Eddie (David Wenham) and his wife Tanya (Frances O’Connor) argue one morning about money. She has lost her contract at the university, and hasn’t been able to tell him. He has always been the practical one of the two, but that’s not how she sees his role. When she smacks their daughter Abbi (Johanna Hunt-Prokhovnik), Eddie objects. Tanya realises he knows about her lost job.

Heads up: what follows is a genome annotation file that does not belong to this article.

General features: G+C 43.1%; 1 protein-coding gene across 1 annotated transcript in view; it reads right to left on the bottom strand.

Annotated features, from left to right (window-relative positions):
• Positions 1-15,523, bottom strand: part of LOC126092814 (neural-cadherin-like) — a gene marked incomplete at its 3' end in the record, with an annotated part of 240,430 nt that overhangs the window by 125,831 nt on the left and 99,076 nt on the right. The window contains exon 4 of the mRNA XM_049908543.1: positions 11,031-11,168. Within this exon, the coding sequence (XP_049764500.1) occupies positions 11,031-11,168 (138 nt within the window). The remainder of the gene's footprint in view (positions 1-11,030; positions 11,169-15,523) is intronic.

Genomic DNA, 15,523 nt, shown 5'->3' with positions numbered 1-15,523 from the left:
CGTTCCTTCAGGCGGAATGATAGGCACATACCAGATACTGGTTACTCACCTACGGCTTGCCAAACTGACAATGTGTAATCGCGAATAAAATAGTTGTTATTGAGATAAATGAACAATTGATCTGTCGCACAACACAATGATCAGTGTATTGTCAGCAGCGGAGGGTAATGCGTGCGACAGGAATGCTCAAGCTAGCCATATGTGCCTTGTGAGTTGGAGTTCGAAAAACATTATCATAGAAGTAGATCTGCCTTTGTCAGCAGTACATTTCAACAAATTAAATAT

This scene precedes Eddie losing his own job, although the movie actually opens with him being escorted off the premises of his office by a security guard. There are many time shifts in the script, which gives the films a more free-style tone. There’s a similar time signature with Tom White, another film about a man on the way down in contemporary Melbourne, released almost a year earlier. Both films share a concern for social disintegration in Australian society, although with different outcomes. Three Dollars is a much more optimistic film in the end, because the downfall of Eddie is largely caused by his refusal to compromise his principles. Late in the film, he briefly becomes an apprentice derelict. He glimpses the place that Tom White spends most of his time in, but Eddie is able to pull himself back from the brink of complete emotional collapse. The point of Three Dollars is eventually that he can’t be broken by what life throws at him.